Solar Cells Info

Your Ad Here

Pagevisits since Nov. 8,2006:

Solar PV industry in India: Strategy for success

September 25th, 2008 by kalyan89 in Press Releases, Reports, PV-General, R&D reports, Solar Energy - general

To avoid repeating the wafer fab fiasco for solar PV too, government policies to promote it must be realistic
by Dev Gupta, CTO, APSTL
Scottsdale, USA & Bangalore, India, September 23, 2008

Nearly four years since promoters first descended on India to hawk multi-billion dollar wafer fabs for semiconductor chips and for nearly as long since local booster associations (composed mostly of software/design types with rather thin credentials in expertise e,g. physics or materials science, critical to semiconductors) jumped on the bandwagon to advocate wafer fabs, not a single new fab has come up anywhere in India!

Even the Government Ministries responsible for facilitating the belated start of semiconductor manufacturing in India seem to have focused solely on the financial aspects (e.g., subsidies), and at the same time, underestimated the overwhelming importance of securing scarce technical knowhow that still dominates the viability of this most high tech of industries. The fact that nanoscale devices are already in production at the latest wafer fabs seems to have escaped them as well.

Instead of a parallel underwriting of technology research at various Indian laboratories and institutes to accelerate the implementation of basic silicon semiconductor technology into fabs, they have decided to dabble in fashionable longer term technologies like compound semiconductors and nanotechnology with no compulsion to produce any tangible results in the near term.

Just like computer chips, solar photovoltaics too use semiconductors as the active material to convert the sun’s rays into electricity. The complexity of processing these materials and the need to squeeze the maximum performance out of the photovoltaic devices thus made should not be underestimated. In order to stay viable, the private industries embarking on manufacture of solar PV in India will have to export their products for some time to come. Relying on technology and tools bought off-the-shelf will not be a guarantee to remain competitive in the international market.

Compared to India, China has higher labor productivity and they are already far ahead in solar PV production. And then, there is the fact that as yet electricity generated by solar PV has NOT attained grid parity (in fact, it is thrice as expensive) and to make them self sustaining (i.e., without having to depend on government subsidies ) the cost of solar panels must be reduced by a factor of 3.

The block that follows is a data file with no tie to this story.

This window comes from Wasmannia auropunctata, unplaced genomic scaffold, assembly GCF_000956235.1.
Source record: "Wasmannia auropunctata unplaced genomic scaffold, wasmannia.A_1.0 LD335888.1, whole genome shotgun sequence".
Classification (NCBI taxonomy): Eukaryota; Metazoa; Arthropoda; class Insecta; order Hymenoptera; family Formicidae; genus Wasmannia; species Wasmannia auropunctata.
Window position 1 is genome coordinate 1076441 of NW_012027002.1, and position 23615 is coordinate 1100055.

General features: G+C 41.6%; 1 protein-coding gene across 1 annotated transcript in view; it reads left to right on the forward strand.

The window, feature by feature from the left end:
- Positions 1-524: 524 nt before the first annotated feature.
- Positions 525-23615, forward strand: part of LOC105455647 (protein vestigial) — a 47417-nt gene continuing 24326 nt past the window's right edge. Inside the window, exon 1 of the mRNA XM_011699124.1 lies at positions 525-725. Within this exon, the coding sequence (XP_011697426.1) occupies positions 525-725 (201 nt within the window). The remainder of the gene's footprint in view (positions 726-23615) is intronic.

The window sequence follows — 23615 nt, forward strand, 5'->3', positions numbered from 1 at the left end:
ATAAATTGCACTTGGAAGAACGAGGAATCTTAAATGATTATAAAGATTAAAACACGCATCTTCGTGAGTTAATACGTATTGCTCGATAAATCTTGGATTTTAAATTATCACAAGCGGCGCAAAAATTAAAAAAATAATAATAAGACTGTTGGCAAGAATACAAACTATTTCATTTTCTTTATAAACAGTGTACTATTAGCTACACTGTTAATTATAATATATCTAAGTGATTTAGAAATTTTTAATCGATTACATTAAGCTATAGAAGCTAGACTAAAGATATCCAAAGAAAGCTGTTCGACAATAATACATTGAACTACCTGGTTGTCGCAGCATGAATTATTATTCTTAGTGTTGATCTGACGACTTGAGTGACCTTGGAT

There is an intense effort worldwide to develop technologies to do just that. Thus, the technology for solar panels is in a state of flux and many competing technologies are being developed in parallel.

Need for realistic policies
To keep up with this dynamic scenario continuous improvement fueled by domestic R&D capability will be critical. This can be ensured only if a parallel national research and training program on solar and alternative energies is launched without further delay at competent scientific laboratories and technical institutes of India. To avoid repeating the wafer fab fiasco for solar PV too, government policies to promote it must be realistic and should be formulated not only by the technical bureaucrats entrenched in Delhi ministries or subsidized government laboratories but also include experts from the semiconductor manufacturing industry.

The predominant technology for building solar photovoltaic cells and modules today uses crystalline silicon wafers made from polysilicon. The performance of the cells depend on the quality of the silicon used e,g. the degree of chemical purity, even how perfectly the atoms are arranged in a wafer. The most perfect silicon, called single crystal semiconductor grade silicon can convert over 22 percent of the sunlight falling on it into electricity. But more common are cells made from polycrystalline silicon wafers that have some imperfections due to the cheaper manufacturing process used and yield conversion efficiencies between 15-18 percent.

To make polysilicon, first metallurgical grade silicon is gasified, then purified and next deposited as chunks of solid polysilicon. The polysilicon chunks are next melted in an ultra pure environment and cast into ingots ( either as a perfect but expensive single crystal or a cheaper and imperfect poly crystal ), then sawn into wafers and polished. These wafers are next processed using steps common in wafer fabs for chips to make photo voltaic cells. The processed cells are tested and assembled into modules.

Approximately 10 gms of silicon is needed to build modules capable of generating a watt of electricity under the strongest sun. Polysilicon is expensive and the modules thus built cost up to $ 4.50 per watt of power generated. At present, there is a polysilicon shortage in the world which has raised their price from $ 40 per kg to $ 100 per kg even for long term contracts. A new polysilicon plant of annual capacity of 2,000 T py (good for modules that will generate 200 MW of power) would cost $200-300 million and take two to three years to build and stabilize production.